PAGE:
16 March 2001

Setting up cant be done cheaply

Livestock farmers setting up a meat processing company

under the Enterprise Investment Scheme can gain important

tax breaks. But setting up such a firm will involve buying in

a lot of expertise if serious mistakes are not to be made

TRIPLE S Ranch was set up as a plc meeting the requirements of the Enterprise Investment Scheme (EIS). "That meant investors who bought shares in the company when it was floated could claim their investments against income tax at 20%, provided they held the shares for at least five years. After that five-year period any capital gains on the shares would also be exempt from capital gains tax. I understand there are also potential benefits for those wishing to defer capital gains tax, though shares bought for that purpose would not qualify for income tax relief", says Triple S chairman David Hill.

He warns that setting up such companies correctly cannot be done cheaply, and that mistakes could prove very costly. That was why they took specialist advice from Nigel Warren at Ernst and Young in Exeter.

Mr Warren stresses the importance of making sure the proposed company will qualify for inclusion in the EIS. He also points out that potential investors should be clear about rules which may prevent them from benefiting from the tax concessions.

He first had to establish that buying cattle, having them slaughtered and cut up on contract, and then selling the cut-up meat was a qualifying trade. (The company now cuts up its own carcasses and that also meets EIS requirements.) He also had to confirm that the proposed company and any of its subsidiaries would be at least 75% owned by the shareholders.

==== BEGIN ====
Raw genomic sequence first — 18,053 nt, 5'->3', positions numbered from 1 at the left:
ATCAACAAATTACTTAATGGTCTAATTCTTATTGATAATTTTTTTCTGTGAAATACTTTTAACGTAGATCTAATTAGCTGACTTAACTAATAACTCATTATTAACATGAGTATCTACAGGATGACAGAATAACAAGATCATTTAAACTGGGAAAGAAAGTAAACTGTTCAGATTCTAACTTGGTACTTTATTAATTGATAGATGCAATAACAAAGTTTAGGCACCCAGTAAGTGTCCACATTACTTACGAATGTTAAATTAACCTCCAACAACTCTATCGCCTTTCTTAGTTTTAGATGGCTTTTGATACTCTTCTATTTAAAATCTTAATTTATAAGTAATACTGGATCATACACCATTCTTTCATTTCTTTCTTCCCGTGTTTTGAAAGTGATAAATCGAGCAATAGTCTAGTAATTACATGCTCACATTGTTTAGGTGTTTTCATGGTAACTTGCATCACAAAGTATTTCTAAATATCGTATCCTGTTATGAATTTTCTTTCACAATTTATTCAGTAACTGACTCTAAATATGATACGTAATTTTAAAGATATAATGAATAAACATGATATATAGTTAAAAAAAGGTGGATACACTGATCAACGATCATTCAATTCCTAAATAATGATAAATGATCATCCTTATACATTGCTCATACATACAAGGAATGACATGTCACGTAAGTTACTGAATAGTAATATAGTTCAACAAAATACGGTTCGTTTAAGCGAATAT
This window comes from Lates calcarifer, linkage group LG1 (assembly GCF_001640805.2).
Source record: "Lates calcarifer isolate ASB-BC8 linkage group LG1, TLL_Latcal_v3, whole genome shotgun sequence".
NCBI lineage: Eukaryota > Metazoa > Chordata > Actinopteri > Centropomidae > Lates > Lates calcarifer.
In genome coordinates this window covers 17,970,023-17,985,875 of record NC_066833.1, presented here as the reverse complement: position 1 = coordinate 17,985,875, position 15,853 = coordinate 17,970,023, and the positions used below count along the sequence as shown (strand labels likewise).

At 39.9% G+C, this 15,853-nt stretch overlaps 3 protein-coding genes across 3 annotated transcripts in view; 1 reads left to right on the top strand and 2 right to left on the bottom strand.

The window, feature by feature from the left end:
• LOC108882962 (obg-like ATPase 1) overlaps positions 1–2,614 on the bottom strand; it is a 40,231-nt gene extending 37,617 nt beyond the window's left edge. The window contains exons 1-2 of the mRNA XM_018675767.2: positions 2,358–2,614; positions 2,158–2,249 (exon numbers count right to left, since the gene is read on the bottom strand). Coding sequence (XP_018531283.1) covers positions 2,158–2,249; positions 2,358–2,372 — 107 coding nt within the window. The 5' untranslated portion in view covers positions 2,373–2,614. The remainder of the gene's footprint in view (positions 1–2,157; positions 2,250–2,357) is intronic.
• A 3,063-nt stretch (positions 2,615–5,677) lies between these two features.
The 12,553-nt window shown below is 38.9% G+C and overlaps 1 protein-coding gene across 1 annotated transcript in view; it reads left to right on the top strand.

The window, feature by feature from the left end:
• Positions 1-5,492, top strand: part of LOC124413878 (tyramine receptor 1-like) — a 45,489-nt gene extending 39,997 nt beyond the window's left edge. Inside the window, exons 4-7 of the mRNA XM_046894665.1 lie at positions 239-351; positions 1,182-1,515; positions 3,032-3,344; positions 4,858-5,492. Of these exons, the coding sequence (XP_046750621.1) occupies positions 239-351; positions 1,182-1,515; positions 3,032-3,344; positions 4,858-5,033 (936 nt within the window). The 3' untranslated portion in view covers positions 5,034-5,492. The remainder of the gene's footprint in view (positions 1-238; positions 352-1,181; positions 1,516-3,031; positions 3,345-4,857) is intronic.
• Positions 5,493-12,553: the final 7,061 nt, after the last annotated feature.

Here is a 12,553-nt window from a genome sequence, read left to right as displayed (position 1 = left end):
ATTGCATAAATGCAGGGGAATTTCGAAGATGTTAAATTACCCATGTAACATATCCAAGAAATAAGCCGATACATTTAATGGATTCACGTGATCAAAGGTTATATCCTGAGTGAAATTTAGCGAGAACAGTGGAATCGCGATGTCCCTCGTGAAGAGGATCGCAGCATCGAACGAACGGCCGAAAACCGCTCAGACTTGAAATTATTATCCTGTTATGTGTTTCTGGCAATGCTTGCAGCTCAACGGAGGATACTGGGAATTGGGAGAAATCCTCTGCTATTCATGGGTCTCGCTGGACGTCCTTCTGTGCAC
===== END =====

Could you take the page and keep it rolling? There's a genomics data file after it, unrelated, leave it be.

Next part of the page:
The next step was submitting the company details to the Inland Revenue for advance approval. This typically takes 30 days, and so it is important to allow enough time for it in the schedule.

After four months successful trading the company has to complete an EIS1 form, confirming that it is doing what it said it would. If the Inland Revenue accepts it as a qualifying company, it will issue tax certificates to the shareholders.

Mr Warren also had to ensure that Mr Hill and his co-directors knew that the activities of the company must continue to qualify. He also advised them to check with him before changing the companys activities.

Maximum value

To qualify for EIS, the maximum value of the company must not exceed £15m before the share issue and not more than £16m after the issue. Maximum individual investment is £150,000, and the minimum is £500. Tax relief at 20% is against tax liability, and under certain circumstances up to half ( to a maximum of £25,000) can be carried back to the preceding tax year.

If a loss is made on disposal of the shares at any time, the loss (after allowing for any income tax relief already received) can be set against the individuals chargeable gains or taxable income in the tax year in which the disposal occurs. Capital gains on EIS-qualifying shares sold after five years are not liable to tax. There may also be advantages regarding inheritance tax relief.

All money raised by the share issue has to be used for the qualifying trade within 12 months.